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Prince Albert Researchers Host One-Day Forum on Substance Use and Addiction

June 19, 2017

My breaking point was in November when I had to kick my son out one last time, and I haven’t seen him since; I’ve lost my parents and two brothers to addiction - it’s wiped out most of my mom’s side of the family; When you haven’t seen someone for awhile, you call the hospital and the jail, and if they’re not there, you just hope they walk through the door one day; I always knew I wanted more from my life, I wanted to be one of the happy families walking down the street, so I decided to get help. These were the kinds of stories told in Prince Albert on June 14th.

College of Nursing researchers from the Prince Albert Campus have positioned themselves to take a lead on research that will enhance clinical outcomes for people who use substances or suffer from substance abuse in Prince Albert and Northern Saskatchewan. Drs. Geoffrey Maina, Brenda Mishak and Anthony de Padua teamed up to host a one-day stakeholder community engagement and knowledge exchange forum for substance use and addiction in Prince Albert.

Service providers, policy makers, administrators, patients and family members, community leaders, law enforcement, school board representatives and scholars were among the over 50 attendees concerned about the state of substance use and addiction in Prince Albert and Northern Saskatchewan. This event became a forum for a diverse group of stakeholders to share their experiences and to explore ways to prevent and respond to the addiction crisis.

The morning kicked off with an opening prayer by elder Florence Allen, followed by presentations on the addiction landscape in Prince Albert. Dr. Francois Rossouw, an emergency and addiction physician, reminded attendees that people who struggle with addictions are not bad people and Dr. Leo Lenoie, an addictions specialist, stressed the importance of remembering that those who are often referred to as “addicts or junkies”, are humans with an addiction and should not be referred to by such defining terms. During a panel discussion with a client in recovery, a family member of a person living with addiction and an addiction counselor, a mother whose son has struggled with substance misuse for over a decade told the moving story about the impact addiction has had on her family, while also trying to lighten the mood and joking “our neighbours thought my husband worked for the police they were at our house so much.” And a strong young woman who had lived with addiction since she was 12 years old brought tears to the eyes of many in the audience as she talked about her fall into addiction, her diagnosis of Hepatitis C and HIV and her ongoing path to recovery.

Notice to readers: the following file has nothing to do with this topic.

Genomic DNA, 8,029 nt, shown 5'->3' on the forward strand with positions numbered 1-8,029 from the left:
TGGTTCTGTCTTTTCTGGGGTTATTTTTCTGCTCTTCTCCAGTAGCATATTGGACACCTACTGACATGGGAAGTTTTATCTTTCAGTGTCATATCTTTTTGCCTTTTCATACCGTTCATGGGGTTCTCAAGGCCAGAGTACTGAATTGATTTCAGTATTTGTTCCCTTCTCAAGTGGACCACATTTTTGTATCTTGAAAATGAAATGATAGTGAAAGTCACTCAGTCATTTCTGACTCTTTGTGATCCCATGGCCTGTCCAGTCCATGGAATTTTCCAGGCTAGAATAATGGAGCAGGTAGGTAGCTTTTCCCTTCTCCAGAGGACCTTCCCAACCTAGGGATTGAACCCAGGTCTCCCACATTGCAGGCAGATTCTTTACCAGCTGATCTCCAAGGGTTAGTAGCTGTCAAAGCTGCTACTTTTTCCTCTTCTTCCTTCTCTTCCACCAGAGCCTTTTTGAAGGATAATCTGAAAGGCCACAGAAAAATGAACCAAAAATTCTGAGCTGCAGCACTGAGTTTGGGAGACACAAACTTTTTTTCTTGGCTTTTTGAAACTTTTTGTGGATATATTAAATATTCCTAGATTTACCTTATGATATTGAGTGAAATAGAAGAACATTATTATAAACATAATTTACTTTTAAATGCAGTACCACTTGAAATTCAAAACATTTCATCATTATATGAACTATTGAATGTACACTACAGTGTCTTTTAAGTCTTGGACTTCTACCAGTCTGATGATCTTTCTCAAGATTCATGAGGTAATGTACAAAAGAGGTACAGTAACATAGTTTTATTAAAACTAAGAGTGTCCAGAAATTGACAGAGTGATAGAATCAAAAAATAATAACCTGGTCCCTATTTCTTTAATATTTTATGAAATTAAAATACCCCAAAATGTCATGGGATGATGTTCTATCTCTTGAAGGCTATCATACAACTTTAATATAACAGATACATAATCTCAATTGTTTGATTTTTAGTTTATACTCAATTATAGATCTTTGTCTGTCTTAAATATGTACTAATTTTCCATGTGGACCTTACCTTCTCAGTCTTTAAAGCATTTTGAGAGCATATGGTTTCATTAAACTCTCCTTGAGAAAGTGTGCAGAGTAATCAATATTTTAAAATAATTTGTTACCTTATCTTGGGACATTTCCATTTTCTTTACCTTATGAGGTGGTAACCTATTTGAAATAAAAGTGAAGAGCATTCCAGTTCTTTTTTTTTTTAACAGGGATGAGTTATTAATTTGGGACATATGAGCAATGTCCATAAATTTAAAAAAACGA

Small group discussions dominated the rest of the day where stakeholders identified current strengths and opportunities for change in the delivery of substance use and addiction services. Attendees also identified the desired future state of available services where they outlined four priority areas that require attention - prevention of substance use and addiction that focus on upstream interventions, treatment, community interventions and harm reduction. Presenters from the Canadian Research Initiative in Substance Misuse (CRISM) and Saskatchewan Centre for Patient-Oriented Research (SCPOR) stressed the importance of building capacity for patient/client led/informed interventions to improve client outcomes. The one-day forum ended with a promise by researchers to re-engage stakeholders in the near future to explore opportunities for collaboration in developing community-based, client led interventions that would improve the wellbeing of clients and families living with addiction in Prince Albert.

“I was extremely pleased with the turnout of this event, and overall, I consider it to be a major success in bringing together key players in substance use and addiction to reinvigorate us to devise culturally appropriate and client-centered interventions,” said Maina. "I want to thank all the presenters and forum participants who shared valuable insights as to the current situation in Prince Albert, as well as, ideas on how to move forward with the change we all desire. Although the goal of the forum was to identify priority needs for substance use research in Prince Albert, our team hopes this community initiative will lead to other projects that will improve clinical and social outcomes for clients with substance use and addiction.”

This event was funded in part by the Canadian Research Initiative in Substance Misuse – Prairie Node division.